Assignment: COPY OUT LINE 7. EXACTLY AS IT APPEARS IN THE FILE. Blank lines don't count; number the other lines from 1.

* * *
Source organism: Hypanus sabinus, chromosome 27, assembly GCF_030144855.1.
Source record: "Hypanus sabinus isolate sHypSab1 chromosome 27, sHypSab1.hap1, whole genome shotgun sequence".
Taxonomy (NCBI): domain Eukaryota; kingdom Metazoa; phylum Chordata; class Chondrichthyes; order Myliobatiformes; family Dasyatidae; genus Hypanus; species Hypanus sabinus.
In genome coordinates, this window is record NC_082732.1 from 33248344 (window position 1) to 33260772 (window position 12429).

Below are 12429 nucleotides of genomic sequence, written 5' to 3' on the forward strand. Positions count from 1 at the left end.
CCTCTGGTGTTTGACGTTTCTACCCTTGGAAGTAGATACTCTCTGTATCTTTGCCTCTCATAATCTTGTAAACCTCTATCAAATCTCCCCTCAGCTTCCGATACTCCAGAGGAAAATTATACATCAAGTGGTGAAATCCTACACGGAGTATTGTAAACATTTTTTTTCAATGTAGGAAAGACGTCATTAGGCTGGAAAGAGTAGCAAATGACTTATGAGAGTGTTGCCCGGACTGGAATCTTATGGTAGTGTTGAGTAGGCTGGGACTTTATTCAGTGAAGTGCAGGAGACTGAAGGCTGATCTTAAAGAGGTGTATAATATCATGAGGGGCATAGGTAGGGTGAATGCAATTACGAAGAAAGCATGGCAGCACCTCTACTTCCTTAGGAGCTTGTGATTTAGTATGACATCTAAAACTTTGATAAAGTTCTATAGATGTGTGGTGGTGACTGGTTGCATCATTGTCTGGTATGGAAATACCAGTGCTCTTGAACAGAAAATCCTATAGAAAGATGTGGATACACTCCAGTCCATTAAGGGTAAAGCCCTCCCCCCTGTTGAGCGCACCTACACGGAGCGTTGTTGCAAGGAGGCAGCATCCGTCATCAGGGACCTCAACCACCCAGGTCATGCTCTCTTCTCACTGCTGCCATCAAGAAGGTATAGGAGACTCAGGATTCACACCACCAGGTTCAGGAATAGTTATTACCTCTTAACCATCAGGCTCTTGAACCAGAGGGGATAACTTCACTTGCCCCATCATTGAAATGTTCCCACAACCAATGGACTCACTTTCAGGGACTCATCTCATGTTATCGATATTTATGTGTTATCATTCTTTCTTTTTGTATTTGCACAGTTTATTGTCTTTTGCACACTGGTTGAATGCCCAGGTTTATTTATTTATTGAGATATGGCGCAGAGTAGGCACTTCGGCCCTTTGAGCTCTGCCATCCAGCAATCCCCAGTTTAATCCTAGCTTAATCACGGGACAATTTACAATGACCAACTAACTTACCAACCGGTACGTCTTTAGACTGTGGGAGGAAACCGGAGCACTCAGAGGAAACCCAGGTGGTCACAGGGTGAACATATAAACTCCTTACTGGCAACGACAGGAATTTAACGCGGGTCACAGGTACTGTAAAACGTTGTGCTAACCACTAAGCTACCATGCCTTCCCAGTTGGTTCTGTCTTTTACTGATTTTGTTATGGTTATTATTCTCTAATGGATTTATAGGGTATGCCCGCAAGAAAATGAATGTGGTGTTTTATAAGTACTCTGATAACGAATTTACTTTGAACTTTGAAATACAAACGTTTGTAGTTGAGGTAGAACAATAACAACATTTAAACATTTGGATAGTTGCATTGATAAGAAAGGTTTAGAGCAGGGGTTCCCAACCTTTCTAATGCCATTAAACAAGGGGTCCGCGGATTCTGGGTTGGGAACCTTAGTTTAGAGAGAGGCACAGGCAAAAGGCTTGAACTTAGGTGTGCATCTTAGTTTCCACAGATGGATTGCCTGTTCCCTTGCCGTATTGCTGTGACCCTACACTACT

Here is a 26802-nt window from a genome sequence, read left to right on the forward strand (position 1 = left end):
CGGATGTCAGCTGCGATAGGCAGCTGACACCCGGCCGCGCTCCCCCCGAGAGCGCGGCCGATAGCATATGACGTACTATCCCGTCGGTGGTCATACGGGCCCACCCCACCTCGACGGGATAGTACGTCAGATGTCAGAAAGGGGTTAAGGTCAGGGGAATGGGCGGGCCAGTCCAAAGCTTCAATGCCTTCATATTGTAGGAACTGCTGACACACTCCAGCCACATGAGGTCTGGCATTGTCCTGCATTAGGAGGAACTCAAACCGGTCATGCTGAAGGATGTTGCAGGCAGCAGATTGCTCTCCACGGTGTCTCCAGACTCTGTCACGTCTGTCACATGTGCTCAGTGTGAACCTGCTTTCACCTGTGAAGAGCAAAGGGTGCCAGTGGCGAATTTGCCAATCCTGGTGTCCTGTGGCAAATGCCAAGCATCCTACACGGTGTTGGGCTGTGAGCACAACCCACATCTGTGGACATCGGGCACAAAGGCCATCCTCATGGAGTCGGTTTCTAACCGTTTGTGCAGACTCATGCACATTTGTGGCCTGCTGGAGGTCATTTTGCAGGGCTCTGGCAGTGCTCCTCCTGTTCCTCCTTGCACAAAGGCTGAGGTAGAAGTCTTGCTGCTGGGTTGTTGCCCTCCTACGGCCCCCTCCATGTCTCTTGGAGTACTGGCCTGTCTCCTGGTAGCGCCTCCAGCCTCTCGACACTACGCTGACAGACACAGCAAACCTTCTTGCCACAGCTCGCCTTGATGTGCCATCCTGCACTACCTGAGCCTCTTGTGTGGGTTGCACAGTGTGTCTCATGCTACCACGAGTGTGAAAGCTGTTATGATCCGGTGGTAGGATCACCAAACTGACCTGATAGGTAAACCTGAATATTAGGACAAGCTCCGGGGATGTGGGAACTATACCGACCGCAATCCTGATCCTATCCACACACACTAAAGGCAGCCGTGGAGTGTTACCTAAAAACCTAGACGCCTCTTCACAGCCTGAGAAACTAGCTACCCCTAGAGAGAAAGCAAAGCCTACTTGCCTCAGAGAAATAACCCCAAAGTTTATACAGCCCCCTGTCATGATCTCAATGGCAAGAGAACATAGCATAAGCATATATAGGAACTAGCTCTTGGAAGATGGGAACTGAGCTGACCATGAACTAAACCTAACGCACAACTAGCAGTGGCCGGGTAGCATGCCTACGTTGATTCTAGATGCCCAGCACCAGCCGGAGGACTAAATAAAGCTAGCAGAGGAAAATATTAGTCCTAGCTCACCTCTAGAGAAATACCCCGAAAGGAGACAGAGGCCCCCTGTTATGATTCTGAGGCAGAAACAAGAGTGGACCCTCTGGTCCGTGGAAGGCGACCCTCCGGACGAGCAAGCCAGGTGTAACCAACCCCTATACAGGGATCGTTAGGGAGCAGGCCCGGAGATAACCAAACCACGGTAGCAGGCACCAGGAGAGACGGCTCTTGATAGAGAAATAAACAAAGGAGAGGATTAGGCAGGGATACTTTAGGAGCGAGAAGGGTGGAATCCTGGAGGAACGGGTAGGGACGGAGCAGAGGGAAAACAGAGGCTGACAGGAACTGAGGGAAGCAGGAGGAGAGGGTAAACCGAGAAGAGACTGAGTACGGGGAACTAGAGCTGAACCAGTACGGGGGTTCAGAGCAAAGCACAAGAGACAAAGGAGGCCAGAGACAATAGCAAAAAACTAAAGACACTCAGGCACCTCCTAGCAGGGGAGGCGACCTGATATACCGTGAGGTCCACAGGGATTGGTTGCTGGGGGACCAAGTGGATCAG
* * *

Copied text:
Here is a 26802-nt window from a genome sequence, read left to right on the forward strand (position 1 = left end):